Wednesday, October 06, 2010

Texas Governor Race

Race of the Day

Texas Governor

October 6, 2010
27 Days Until Election Day

Status: Republican Incumbent
2008 Presidential Result: Red State (South)

Outlook: Likely Republican

Republican Governor Rick Perry should win reelection next month, and should do so without an incredible amount of vote count drama. After all, Texas is a Republican state, where not a single Democrat has won any sort of statewide election since 1994, and this is shaping up to be a big GOP year, especially in conservative territory. Still though, Perry's reelection campaign is maybe testing the limits of comfortable GOP dominance in the Lone Star State. The nation's longest serving Governor, Perry first took office in late 2000 after George W. Bush was elected President and has since been elected twice in his own right. Texas is not used to seeing Governors stick around Austin for a very long time, and it seems as if Perry fatigue has begun to kick in, even among some Republicans.

Way back in early March, Perry captured the GOP nomination for a third full term with 51% of the vote, avoiding the need for a runoff. That was a fortunate result for the incumbent, who many believed could be forced into a runoff against his main opponent, U.S. Senator Kay Bailey Hutchison. Months earlier, polls had shown Hutchison ahead of Perry, but the incumbent rebounded by running to his opponent's right, taking advantage of her standing as a Congressional insider and faring better among conservatives. Perry raised many shackles on the left at times by talking about his opposition to federal government policies in a way that some say sounded as if he might be advocating secession. Hutchison had pledged to resign as a U.S. Senator at one point in order to return to Texas to campaign full time for Governor. That would have allowed Perry to select her replacement, while also setting up a special election for that job this year. Ultimately though, Hutchson stayed put, even after losing the primary, stating her vote in the Senate was too important to the state.

While the veteran Senator Hutchison lost to Perry by over twenty points, a surprising aspect of the Republican primary was the showing of conservative political activist Debra Medina who nearly took 19 percent of the vote. She benefited from the support of many Tea Party sympathizers who were upset at the political scene in both Washington and Austin, among both parties. Without her in the race, Perry might have garnered even more conservative primary votes, but she also did have the effect of splitting the anti-incumbent vote. While Hutchison graciously conceded her at times bitter foe after the primary vote, Medina has been far more circumspect about supporting the party's nominee.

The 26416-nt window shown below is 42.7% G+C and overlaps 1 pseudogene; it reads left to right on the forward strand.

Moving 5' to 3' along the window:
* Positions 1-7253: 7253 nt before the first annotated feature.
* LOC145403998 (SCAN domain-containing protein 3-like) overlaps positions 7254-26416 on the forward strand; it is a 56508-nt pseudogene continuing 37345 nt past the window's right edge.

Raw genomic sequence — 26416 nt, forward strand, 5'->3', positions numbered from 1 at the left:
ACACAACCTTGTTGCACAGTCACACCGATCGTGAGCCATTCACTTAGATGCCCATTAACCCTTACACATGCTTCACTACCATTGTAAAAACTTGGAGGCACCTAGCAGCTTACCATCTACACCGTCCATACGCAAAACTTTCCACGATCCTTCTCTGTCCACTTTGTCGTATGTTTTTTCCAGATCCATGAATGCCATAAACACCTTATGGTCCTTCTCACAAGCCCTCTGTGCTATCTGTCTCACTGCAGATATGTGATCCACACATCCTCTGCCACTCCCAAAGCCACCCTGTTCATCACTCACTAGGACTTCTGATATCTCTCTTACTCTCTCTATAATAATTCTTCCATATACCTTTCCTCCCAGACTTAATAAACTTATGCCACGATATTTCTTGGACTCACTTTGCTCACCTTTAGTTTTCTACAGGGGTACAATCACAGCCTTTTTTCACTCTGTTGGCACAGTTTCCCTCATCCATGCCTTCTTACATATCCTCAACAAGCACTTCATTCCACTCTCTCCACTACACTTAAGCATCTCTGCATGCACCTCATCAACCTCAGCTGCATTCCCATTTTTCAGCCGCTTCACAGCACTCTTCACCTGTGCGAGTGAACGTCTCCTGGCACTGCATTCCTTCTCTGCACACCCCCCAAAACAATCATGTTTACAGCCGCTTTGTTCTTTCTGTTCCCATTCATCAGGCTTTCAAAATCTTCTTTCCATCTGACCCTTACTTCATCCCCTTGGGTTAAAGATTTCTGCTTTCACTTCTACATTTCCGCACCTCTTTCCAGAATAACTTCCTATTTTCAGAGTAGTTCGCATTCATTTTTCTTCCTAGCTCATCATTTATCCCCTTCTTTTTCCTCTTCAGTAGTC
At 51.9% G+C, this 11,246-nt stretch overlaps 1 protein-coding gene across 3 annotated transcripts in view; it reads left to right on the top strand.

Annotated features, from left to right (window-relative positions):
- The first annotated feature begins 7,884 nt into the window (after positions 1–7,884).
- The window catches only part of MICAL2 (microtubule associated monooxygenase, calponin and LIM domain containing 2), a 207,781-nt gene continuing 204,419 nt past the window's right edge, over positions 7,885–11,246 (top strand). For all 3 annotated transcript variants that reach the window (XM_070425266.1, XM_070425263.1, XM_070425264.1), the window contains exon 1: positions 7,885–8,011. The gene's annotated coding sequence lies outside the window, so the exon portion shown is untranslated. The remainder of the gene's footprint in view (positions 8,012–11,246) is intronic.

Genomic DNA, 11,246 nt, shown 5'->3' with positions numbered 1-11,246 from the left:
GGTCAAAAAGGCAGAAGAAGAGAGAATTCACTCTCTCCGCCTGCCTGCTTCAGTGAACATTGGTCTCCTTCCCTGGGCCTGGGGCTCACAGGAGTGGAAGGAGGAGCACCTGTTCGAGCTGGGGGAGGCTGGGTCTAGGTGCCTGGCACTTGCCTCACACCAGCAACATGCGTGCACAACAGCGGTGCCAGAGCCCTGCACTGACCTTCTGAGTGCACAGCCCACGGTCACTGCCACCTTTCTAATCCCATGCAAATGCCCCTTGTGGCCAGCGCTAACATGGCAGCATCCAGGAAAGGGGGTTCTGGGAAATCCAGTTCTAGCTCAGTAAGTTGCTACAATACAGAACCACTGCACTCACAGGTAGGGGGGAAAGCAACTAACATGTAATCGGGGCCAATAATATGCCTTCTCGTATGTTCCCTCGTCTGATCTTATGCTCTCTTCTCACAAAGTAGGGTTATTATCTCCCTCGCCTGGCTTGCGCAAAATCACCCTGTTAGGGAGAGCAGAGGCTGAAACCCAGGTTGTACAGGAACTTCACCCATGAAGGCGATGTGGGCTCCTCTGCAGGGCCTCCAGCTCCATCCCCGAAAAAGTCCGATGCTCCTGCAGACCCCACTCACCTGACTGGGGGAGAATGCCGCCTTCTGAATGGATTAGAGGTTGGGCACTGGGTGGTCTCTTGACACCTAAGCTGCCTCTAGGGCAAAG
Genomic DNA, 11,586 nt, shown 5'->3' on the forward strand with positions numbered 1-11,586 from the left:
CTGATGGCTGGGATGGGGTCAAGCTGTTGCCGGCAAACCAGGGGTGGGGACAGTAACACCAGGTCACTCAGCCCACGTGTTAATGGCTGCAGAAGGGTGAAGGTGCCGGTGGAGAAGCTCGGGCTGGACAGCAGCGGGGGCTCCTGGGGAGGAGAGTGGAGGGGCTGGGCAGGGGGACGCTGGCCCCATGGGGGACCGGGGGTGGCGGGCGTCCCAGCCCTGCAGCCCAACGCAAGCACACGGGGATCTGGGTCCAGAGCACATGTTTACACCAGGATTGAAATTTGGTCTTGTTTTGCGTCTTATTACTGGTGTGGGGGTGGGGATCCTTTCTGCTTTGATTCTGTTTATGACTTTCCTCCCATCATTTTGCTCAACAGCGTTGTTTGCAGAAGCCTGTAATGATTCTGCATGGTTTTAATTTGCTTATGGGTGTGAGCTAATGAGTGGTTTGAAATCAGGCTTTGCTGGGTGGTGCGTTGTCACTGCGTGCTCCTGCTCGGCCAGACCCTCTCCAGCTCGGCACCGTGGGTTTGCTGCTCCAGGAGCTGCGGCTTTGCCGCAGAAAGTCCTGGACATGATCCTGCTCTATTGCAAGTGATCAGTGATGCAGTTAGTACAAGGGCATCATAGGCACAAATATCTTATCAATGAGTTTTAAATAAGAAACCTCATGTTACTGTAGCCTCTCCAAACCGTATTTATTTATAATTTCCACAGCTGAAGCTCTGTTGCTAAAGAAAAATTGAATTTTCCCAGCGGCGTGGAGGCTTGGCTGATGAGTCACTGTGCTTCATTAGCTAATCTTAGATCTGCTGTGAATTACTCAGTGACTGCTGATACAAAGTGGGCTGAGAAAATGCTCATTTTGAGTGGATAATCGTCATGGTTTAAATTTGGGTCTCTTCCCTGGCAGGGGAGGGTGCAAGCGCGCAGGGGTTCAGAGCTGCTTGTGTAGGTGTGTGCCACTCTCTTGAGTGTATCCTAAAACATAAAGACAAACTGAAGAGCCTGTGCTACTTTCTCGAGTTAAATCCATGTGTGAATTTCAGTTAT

The Republicans were lucky to avoid a runoff as a result of the primary,but still had the potential to have taken on some damage as a result of the contest. The easy winner of the Democrat primary for Governor was former Houston Mayor Bill White. He had switched gears from preparing to run for the U.S. Senate in the potential 2010 special election and emerged as the party's favorite to run for Governor. Having served six years as the Mayor of the state's largest city, White had achieved success in garnering votes from Republicans as well as Democrats, and many Democrats were high on his chances, believing that an energized turnout among the state's sizable number of Hispanics and African-Americans could provide a winning coalition.

Some general election polls between Perry and White have looked somewhat close, with the incumbent struggling to get over the 50 percent hump. The little known Libertarian nominee might be poised to get the votes of some usual GOP voters who might have issues with Perry's record as Governor. Many have believed that Hutchison would have been in better shape for a general election, but the Democrats complete and utter failure in winning Texas races in several years has to throw some weight behind the theory that any Lone Star Republican nominee is going to be the favorite. Back in 2002, polls showed Perry's race for Governor, as well as an open U.S. Senate contest as pretty competitive in the final days, but when Election Day arrived, Republicans managed to win comfortably. In 2006, the Democrat nominee against Perry received under 30 percent of the vote, but that was an unorthodox four way contest featuring a Republican running as an Independent, as well as a liberal leaning comedic singer figure, who had backed Republicans before as well.

Polls out in the last couple of days put Perry's advantage at both five and 14 points. That seems to be quite a difference, but the truth is probably somewhere right in the middle, and the incumbent will probably win by around 9-10 points. It's just too much of a Republican state, and there is not a ton of evidence that Hispanic and other minority voters are clamoring to make a statement in opposing Perry. White's record as Mayor of a large urban city might prove to be too liberal to the state's rural, small town, and suburban voters.

It will be a huge upset if Rick Perry is denied another four years in office, and he will go on to continue his status as the longest serving Governor of Texas, but if Perry truly had Presidential ambitions, it might have been a politically strategic mistake to have sought another term.

Perry campaign link:

2010 Governor races predicted thus far: 7 D, 25 R, 1 I
Predicted Gubernatorial totals thus far: 14 D, 31 R, 1 I